serp exampleRanking number 1 organically is great, and something every company should be able to achieve for their own brand name. However, search engine results pages (SERPs) have a lot of different pieces. You have organic results, paid results, map listings, knowledge graphs, sitelinks, tweets… it’s a long list. If done correctly, you could cover the entire first page with properties you can manage, but it will always start at the top with paid advertising.

Users are also more likely to click through to a site if they see it multiple times. Prove that you ARE the site people are looking for by showing up again and again. If someone sees your paid ad, then your organic result, there is a sense of recognition and trust that begins to develop. Own your brand name and establish yourself as the correct answer to their question.

#4 – Hide Bad Things Below the Fold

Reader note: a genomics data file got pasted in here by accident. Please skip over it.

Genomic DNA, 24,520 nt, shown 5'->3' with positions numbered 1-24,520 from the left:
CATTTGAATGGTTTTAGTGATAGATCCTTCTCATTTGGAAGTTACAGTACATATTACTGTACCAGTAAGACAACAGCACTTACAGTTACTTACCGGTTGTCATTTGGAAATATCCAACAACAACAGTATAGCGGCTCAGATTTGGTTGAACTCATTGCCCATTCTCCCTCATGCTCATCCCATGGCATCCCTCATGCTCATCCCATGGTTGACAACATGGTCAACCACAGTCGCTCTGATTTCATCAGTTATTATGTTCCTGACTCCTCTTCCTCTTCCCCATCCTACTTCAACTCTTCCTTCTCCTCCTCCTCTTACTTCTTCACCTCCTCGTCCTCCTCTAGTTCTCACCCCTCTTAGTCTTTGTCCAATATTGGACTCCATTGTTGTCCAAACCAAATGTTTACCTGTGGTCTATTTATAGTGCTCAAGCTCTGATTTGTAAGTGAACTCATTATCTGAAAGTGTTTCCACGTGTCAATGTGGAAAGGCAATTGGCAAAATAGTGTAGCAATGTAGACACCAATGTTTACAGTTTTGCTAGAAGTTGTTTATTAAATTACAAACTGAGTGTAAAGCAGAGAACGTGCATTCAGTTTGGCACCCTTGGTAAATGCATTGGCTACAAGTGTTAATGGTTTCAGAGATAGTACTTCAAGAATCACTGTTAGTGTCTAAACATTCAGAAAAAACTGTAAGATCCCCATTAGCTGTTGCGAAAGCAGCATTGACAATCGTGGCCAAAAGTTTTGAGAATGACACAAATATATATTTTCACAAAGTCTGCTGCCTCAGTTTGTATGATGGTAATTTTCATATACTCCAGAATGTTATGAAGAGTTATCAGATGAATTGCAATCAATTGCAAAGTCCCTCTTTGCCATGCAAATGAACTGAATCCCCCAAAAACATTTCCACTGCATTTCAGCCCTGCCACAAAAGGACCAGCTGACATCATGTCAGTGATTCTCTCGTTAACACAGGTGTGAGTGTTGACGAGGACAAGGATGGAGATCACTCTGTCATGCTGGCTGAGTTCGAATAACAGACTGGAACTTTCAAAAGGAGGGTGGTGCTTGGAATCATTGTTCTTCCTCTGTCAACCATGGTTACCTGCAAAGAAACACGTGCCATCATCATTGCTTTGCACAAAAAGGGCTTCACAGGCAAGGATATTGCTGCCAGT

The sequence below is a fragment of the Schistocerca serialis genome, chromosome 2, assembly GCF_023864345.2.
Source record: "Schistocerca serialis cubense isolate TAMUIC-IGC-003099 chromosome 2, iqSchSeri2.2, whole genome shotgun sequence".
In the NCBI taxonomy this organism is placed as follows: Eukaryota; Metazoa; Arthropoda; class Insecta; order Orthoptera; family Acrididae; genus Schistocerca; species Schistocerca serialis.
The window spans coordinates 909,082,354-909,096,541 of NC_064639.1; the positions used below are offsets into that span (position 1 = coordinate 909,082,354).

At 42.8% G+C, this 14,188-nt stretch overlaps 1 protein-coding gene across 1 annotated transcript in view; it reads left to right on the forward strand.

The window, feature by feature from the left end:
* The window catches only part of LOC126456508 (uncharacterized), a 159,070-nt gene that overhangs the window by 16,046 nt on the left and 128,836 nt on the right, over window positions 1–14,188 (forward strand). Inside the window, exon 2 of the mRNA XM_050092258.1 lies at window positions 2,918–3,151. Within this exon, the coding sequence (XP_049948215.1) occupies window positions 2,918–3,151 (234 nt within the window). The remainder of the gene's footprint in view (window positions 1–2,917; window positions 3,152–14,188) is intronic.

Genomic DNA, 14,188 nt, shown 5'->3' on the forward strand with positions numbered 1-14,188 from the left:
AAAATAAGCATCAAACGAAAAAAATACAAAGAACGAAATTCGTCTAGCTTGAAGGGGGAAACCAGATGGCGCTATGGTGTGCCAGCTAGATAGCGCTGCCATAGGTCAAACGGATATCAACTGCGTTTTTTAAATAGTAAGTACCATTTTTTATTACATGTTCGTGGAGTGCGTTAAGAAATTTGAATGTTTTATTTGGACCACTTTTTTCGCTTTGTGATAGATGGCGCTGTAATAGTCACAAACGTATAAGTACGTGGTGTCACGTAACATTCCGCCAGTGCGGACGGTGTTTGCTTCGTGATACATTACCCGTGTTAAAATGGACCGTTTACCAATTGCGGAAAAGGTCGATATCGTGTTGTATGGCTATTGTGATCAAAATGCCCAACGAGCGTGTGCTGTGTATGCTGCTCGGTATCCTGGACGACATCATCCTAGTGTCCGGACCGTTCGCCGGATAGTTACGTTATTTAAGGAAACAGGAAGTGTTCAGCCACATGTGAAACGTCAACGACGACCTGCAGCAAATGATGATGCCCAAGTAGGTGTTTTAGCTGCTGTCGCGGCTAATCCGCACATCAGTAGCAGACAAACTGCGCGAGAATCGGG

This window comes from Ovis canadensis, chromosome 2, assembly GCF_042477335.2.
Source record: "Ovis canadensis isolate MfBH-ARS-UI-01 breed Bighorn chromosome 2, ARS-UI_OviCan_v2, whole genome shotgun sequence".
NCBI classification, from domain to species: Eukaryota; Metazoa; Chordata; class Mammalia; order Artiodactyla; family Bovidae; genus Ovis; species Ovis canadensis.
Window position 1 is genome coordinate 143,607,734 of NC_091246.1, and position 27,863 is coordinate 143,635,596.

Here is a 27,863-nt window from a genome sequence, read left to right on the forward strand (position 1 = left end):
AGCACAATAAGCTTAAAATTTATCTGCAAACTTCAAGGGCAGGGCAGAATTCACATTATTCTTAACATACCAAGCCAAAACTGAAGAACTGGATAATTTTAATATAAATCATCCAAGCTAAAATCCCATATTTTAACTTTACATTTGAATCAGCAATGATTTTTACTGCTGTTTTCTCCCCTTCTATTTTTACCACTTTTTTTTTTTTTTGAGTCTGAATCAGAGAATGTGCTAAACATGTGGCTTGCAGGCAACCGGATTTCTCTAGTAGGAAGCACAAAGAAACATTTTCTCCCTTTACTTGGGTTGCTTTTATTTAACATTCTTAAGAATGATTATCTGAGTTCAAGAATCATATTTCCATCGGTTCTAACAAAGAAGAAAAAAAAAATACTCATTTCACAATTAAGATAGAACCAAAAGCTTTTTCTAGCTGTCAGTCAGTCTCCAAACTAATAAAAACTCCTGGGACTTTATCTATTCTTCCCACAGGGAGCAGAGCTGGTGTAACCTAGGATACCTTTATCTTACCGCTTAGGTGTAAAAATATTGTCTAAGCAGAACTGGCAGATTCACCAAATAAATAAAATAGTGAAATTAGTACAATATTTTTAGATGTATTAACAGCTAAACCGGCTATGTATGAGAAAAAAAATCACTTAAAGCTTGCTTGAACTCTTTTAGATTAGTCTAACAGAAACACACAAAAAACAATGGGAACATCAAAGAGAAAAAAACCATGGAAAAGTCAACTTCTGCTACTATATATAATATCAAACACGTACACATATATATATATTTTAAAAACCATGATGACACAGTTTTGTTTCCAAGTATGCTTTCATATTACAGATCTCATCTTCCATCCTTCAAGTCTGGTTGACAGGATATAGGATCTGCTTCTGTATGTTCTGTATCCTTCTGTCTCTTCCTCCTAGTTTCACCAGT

Have some bad press you wish would stop showing up in search results? Going back to my last point, try to cover the SERP with properties you can control. Paid advertising pushes organic results down. If you’re taking up the whole page, there’s no room for bad press. Adding paid advertisements to a SERP that’s already filled with your website, maps and social profiles could be just enough to get those nasty stories onto the rarely seen SERP page 2.

competitor bidding#5 – Don’t Let Competitors Steal from You

Sometimes, competitors will bid on your brand name to try and steal clicks. There are some limitations and regulations, especially within the legal industry, but it is not entirely illegal. If you’re not bidding on your brand name and a competitor does, they will show up first – above your organic listing. This is NOT OK. Defend yourself and protect the top spot with a branded campaign to make sure you aren’t losing traffic to the guy down the street.

#6 – Generate Instant Leads with Click to Call

clicktocallCall extensions are a great tool you can apply to paid search campaigns. Having your phone number show up next to your ad, especially on mobile, is a great way to capture leads (not just traffic). If people are searching for your brand on their mobile device, help them get in touch with a single click. Not only does this button attract the eye, it’s an instant lead generator for anyone who clicks on it.